Sports apparel giant Nike has come under fire for its delayed release of a replica jersey for England goalkeeper Mary Earps. The popular Women’s World Cup finalist, who was voted England Women’s Player of the Year last month, had her jersey made available for purchase only recently on Monday, eliciting widespread criticism from fans and enthusiasts alike. Nike’s decision to withhold the jersey during the tournament sparked outrage, with more than 170,000 people signing a Change.org petition urging the company to rectify the situation.
According to an Instagram story by Earps herself, she was not notified in advance about the release of the jerseys. This lack of communication by Nike raises questions about their commitment to supporting and promoting women’s football. Fans expressed their disappointment through social media, voicing their frustrations and highlighting the company’s failure to recognize the market demand for jerseys of women players.
Despite claiming that the jerseys sold out on the same day they were released, Nike did not offer any specifics regarding the quantity sold or why the shirts are not currently available on their website or through the England Football Association’s website. This lack of transparency further fueled the dissatisfaction among fans and raised suspicions about whether Nike deliberately limited the supply to create artificial demand.
In response to the criticism, Nike stated that “more will be for sale later this season.” However, the delayed release raises concerns about whether Nike is genuinely dedicated to promoting women’s football, or if it is simply trying to capitalize on the success of the Women’s World Cup to generate additional revenue.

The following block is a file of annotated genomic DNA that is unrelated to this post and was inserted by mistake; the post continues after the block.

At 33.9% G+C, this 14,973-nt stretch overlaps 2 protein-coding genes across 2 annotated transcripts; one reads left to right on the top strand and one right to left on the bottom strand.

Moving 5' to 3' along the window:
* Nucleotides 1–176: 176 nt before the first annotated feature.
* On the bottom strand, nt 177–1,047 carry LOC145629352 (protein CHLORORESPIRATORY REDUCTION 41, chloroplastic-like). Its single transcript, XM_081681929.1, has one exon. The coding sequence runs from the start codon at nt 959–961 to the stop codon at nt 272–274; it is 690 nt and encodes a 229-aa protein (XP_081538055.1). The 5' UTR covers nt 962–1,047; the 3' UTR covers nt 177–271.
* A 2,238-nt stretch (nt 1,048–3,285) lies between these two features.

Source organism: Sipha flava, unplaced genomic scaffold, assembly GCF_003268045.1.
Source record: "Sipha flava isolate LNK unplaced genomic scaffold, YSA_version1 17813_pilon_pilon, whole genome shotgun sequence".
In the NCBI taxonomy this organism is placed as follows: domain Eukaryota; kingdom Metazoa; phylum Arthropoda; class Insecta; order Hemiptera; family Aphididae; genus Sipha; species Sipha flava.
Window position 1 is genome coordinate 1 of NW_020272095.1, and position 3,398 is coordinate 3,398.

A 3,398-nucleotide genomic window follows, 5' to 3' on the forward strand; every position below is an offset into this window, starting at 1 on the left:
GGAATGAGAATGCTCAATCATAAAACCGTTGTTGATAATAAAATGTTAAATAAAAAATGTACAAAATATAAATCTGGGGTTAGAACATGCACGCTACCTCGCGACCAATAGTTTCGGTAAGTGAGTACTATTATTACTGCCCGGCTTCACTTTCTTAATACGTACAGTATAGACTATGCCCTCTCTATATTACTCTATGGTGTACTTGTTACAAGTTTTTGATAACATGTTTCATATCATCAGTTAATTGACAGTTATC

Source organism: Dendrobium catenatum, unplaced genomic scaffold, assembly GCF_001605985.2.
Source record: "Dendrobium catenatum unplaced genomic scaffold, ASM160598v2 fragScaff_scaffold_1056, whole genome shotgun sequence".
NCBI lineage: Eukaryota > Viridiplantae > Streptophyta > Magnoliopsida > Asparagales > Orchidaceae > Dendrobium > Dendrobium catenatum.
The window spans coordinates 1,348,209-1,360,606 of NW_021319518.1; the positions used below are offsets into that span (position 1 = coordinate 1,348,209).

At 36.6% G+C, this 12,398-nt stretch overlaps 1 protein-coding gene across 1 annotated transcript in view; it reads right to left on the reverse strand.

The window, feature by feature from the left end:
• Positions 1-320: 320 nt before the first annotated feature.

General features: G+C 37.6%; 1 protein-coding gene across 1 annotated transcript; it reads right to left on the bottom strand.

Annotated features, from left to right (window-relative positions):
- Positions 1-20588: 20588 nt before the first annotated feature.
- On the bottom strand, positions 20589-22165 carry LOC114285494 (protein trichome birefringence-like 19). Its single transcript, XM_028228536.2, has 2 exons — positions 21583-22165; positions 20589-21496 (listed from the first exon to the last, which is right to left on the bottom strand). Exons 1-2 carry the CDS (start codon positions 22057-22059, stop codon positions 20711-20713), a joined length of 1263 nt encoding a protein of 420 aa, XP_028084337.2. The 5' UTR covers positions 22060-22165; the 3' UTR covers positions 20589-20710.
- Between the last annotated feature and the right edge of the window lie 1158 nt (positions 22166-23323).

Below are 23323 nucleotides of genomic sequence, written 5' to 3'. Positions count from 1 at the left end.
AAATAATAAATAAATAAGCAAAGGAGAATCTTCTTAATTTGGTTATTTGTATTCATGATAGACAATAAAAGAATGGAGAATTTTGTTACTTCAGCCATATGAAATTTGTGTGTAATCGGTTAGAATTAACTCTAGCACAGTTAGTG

Nike’s decision to prioritize the production of the men’s goalkeeper jersey over the women’s during the Women’s World Cup is particularly telling. While the men’s jersey was readily available for purchase, the absence of the women’s jersey underscored Nike’s unequal treatment of male and female athletes.
Sports sponsorships play a crucial role in driving sales for apparel manufacturers like Nike. The success and popularity of women’s football have been steadily growing. However, the delayed release of Mary Earps’ jersey highlights the discrepancy in how Nike values and promotes female athletes compared to their male counterparts. This unequal treatment not only harms the players but also sends a disheartening message to young girls who aspire to play professional football.
Nike’s delayed release of Mary Earps’ jersey represents a missed opportunity for the company to demonstrate its commitment to gender equality and celebrate the success of women in sports. By failing to provide equal representation and support for women athletes, Nike perpetuates gender stereotypes and reinforces the notion that women’s football is secondary to men’s.
As fans and supporters continue to voice their disappointment and demand change, it is crucial for Nike and other apparel manufacturers to recognize the significance of gender equality in sports and take concrete actions to rectify the disparities in their treatment of male and female athletes.